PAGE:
This weekend Rage Rabbit and I shot this Orcas Island tourism video. It’s a special coronavirus edition 2020 video, for all those corona tourists out there.
Let’s talk about the corona tourists. Way back in March, when the world ended, I went through basically a monthlong panic attack as COVID-19 ran rampant just 100 miles south of here, in Seattle.
At the time we had no idea what was going to happen to Orcas Island. I was monitoring a UW website that was projecting ICU and ventilator capacity in the state of Washington. Early in the pandemic, it looked like our regional medical system might collapse, and ICU beds and ventilators would be severely rationed.
This matters in a remote rural place like Orcas, because our ambulances are helicopters and our emergency rooms are in nearby cities. We fly our most severe cases to Seattle. If the regional medical system collapses, we could find ourselves very alone.
In early April, I began hearing about a contingency plan to set up a World War II-style COVID ward in the community theater building (in essence, a place for people to drown to death without access to advanced life support). Imagine how I felt, then, when the tourists started arriving.
They arrived first in private planes: sleek twin-engine Beechcraft, the occasional personal jet. I saw people pulling luggage out of hatches and throwing them into idling pickup trucks. To be fair, these folks aren’t traditional tourists. They were likely the most affluent of our seasonal residents.
But they chose to come to their second (third, fourth, eighth?) home during height of the initial quarantine, when the governor issued a strict staying-at-home order.
I imagine the self-justification was something along the lines of: “I *am* staying at home, it’s just that it’s my other home, in another state. Which requires me to fly there, in my jet.”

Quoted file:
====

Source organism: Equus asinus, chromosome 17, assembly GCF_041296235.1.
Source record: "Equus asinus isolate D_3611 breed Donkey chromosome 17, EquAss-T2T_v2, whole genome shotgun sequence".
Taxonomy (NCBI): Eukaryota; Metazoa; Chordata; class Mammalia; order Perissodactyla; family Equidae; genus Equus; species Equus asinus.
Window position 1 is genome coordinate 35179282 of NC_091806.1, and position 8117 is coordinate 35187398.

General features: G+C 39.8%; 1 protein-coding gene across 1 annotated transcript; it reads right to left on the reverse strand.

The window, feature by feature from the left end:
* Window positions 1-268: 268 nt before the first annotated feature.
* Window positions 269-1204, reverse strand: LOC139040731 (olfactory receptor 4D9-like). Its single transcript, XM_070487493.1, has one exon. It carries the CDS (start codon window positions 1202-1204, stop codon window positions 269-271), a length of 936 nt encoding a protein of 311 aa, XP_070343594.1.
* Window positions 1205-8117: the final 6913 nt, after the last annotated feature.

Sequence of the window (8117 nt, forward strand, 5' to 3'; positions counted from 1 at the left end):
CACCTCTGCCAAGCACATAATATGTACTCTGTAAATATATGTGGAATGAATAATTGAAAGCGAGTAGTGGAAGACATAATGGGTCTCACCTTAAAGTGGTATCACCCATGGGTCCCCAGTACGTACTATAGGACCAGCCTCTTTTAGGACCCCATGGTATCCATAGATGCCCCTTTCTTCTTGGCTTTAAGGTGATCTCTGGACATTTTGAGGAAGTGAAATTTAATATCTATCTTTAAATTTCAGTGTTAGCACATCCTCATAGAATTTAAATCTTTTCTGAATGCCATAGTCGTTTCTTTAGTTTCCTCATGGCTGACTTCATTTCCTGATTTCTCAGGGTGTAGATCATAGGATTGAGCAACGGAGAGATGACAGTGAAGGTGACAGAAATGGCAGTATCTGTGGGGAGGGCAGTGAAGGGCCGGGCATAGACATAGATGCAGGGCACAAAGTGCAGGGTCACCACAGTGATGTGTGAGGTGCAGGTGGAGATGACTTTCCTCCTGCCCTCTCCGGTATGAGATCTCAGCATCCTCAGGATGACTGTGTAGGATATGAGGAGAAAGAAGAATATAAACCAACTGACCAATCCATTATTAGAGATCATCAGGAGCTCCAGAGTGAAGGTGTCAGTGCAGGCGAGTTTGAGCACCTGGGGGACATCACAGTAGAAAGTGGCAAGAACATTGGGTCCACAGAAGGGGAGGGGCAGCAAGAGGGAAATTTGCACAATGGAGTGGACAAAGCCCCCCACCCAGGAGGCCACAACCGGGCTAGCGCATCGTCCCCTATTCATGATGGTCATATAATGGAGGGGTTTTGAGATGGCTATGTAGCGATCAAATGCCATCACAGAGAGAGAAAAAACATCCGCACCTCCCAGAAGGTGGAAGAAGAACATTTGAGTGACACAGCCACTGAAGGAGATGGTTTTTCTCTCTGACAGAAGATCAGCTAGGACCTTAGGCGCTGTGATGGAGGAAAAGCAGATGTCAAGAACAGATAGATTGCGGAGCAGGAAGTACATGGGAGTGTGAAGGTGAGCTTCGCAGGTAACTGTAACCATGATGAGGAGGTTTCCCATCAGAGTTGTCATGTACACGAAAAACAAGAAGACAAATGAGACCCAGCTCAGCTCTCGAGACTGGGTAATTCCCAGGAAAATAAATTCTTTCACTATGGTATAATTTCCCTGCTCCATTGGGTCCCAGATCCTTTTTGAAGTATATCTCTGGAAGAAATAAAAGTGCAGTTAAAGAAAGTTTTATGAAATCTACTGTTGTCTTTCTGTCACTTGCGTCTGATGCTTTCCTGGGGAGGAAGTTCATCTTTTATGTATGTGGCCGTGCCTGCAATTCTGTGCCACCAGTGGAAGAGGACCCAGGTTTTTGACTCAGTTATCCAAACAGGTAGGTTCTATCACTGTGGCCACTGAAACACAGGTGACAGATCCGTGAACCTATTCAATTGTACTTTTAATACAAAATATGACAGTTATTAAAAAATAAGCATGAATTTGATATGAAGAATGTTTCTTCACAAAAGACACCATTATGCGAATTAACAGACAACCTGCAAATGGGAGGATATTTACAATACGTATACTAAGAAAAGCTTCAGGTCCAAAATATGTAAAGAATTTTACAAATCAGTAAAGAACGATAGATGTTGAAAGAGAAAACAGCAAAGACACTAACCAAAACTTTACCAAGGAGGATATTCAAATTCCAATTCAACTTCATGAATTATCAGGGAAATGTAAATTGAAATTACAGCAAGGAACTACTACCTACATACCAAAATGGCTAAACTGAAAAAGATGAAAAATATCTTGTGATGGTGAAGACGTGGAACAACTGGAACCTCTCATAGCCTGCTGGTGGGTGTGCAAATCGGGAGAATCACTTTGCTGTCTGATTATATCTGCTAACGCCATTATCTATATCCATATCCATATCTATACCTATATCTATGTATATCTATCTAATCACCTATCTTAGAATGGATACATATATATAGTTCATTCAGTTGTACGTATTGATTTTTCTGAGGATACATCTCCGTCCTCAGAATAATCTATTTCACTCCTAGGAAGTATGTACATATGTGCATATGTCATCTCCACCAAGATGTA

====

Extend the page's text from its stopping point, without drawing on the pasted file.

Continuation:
At the time I lived near the airport so I could watch the comings and goings of private aircraft throughout the stay-at-home order. The airport was busy. I was furious.
Early in the pandemic, a friend of mine described the coronavirus as a “truthbringer.” It is striking to me how much the coronavirus has revealed: Truths that pre-existed but are now painfully obvious.
One of the truths is that me-first selfishness is at the heart of the American soul. We call it rugged individualism, the cowboy archetype, don’t tread on me.
I remember during the start of the quarantine that there were about two weeks where almost everybody stopped what they were doing and listened to the disease experts. We stayed home. We drastically altered our daily lives.
And then after that, it was like, WHAT ABOUT MEEEEEEEEEEE? That’s when the COVID tourism really blew up on Orcas.
I really thought we’d have no summer season this year, and that Orcas would be a ghost town. How wrong I was. In some measures, this was the busiest season I have ever seen. We got slammed. The ferries, on reduced COVID schedules, were so badly overloaded that they were running upwards of two hours late.